means for maintaining said voltage constant while sensing the charge induced on said interconnected conductor members including a high gain differential amplifier having a pair of input terminals and an output terminal the voltage at which is responsive to the difference in the voltages at said input terminals, one of said input terminals being an inverting input terminal and the other being a non-inverting input terminal, said inverting terminal connected to said output terminal through a feedback capacitor and also connected to said conductor members,
whereby said conductor members are maintained substantially at said voltage and an output voltage at said output terminal is developed proportional to the charge induced on said conductor member divided by said feedback capacitor.
Description

The present invention relates to a circuit for energizing the electrodes of charge transfer devices and sensing the flow of charge therein.

The present invention is directed to providing improvements in circuits for sensing the transfer of charge under an electrode or group of interconnected electrodes while maintaining constant voltage on the electrode or electrodes.

An object of the present invention is to provide circuit means for sensing the transfer of charge under an electrode or group of interconnected electrodes which is independent of the capacitance of the electrodes in respect to the substrate.

Another object of the present invention is to provide circuit means for sensing the transfer of signal charge under a group of interconnected electrodes in which cross modulation of signal pick-up in the electrodes of the group is avoided.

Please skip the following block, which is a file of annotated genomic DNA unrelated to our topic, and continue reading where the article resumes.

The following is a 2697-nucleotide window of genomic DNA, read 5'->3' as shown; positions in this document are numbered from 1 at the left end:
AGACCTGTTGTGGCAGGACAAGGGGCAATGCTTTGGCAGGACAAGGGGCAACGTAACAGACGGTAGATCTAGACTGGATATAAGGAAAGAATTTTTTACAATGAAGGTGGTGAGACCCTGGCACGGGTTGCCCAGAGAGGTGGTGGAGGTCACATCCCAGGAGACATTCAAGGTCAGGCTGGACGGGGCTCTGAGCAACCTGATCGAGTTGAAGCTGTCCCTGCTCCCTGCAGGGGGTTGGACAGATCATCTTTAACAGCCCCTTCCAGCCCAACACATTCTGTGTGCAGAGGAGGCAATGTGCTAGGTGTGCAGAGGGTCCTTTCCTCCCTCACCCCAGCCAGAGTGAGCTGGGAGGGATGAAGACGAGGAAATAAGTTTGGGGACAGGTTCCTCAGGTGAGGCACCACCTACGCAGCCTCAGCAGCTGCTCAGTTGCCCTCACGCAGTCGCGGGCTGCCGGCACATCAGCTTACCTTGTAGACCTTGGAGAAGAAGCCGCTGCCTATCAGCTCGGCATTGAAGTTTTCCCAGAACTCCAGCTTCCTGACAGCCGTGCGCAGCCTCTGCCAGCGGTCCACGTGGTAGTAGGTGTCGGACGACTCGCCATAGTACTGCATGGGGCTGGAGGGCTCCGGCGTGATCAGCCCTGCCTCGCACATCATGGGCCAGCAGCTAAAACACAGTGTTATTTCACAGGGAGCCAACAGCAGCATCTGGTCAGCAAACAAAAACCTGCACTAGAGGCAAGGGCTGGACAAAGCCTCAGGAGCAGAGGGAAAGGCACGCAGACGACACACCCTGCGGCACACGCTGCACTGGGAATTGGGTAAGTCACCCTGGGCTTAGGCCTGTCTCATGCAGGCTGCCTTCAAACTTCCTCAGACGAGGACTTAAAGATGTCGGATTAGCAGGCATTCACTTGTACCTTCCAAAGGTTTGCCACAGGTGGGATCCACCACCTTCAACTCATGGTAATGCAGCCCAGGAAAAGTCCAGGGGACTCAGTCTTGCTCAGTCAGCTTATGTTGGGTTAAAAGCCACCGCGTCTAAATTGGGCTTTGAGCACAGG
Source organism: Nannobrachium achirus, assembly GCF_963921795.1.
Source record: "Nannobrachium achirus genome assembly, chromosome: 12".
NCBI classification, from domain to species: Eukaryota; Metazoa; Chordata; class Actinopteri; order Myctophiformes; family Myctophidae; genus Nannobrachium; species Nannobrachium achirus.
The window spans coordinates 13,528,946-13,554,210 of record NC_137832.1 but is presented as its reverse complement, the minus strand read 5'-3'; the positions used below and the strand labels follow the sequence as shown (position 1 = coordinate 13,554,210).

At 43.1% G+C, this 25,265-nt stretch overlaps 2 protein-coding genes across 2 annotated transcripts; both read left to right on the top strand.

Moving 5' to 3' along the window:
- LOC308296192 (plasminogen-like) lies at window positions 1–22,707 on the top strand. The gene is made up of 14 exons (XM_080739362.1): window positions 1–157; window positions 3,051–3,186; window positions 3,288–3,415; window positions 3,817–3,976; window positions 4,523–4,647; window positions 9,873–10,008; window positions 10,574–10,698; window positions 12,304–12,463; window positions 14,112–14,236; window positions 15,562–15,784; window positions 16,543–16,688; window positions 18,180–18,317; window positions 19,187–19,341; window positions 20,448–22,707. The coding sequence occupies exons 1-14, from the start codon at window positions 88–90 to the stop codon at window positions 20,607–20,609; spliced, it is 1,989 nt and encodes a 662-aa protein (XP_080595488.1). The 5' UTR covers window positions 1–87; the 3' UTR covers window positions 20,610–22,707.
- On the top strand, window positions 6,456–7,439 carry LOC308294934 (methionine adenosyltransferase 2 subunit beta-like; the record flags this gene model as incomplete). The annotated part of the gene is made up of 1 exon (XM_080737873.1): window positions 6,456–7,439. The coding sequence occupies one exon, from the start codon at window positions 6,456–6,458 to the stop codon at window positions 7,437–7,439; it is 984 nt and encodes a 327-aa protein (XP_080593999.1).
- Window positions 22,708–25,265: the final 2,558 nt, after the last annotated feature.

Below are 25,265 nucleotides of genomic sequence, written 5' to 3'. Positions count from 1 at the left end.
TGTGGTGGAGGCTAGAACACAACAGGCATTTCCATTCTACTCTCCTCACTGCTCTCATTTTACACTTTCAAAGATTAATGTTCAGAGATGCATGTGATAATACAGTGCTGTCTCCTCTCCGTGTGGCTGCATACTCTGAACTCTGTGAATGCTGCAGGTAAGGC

In carrying out the invention in an illustrative embodiment thereof there is provided a substrate of one conductivity type semiconductor material and a conductor member insulatingly overlying the substrate. Means are provided for applying a voltage between the conductor member and the substrate to deplete a portion of the substrate underlying the conductor member of majority carriers. Means are provided for introducing charge in the form of minority carriers corresponding to a signal into the depleted portion of the substrate. Means are provided for maintaining the applied voltage substantially constant while sensing the charge induced on the conductor member and includes a high gain differential amplifier having a pair of input terminals and an output terminal. One of the input terminals is an inverting input terminal and the other is a non-inverting input terminal. (A change in voltage at the inverting input terminal in one direction in relation to a reference potential produces a change in voltage at the output terminal in the opposite direction in relation to the reference potential. A change in voltage at the non-inverting terminal in one direction in relation to a reference potential produces a change in voltage at the output terminal in the same direction in relation to the reference potential). The non-inverting input terminal is connected to the source of the applied voltage. The inverting input terminal is connected to the output terminal through a feedback capacitor and also is connected to the conductor member. When charge is transferred to the conductor member connected to the inverting input terminal, the voltage at this terminal tends to change in a direction corresponding to the polarity of the transferred charge. This tendency, however, causes a large voltage swing in the opposite direction at the output terminal, which in turn drives charge of opposite polarity through the feedback capacitor. The net result is that the total charge, and hence the voltage on the input terminal stays constant. Therefore, the change in voltage developed at the output terminal is proportional to the induced charge on the conductor divided by the feedback capacitance.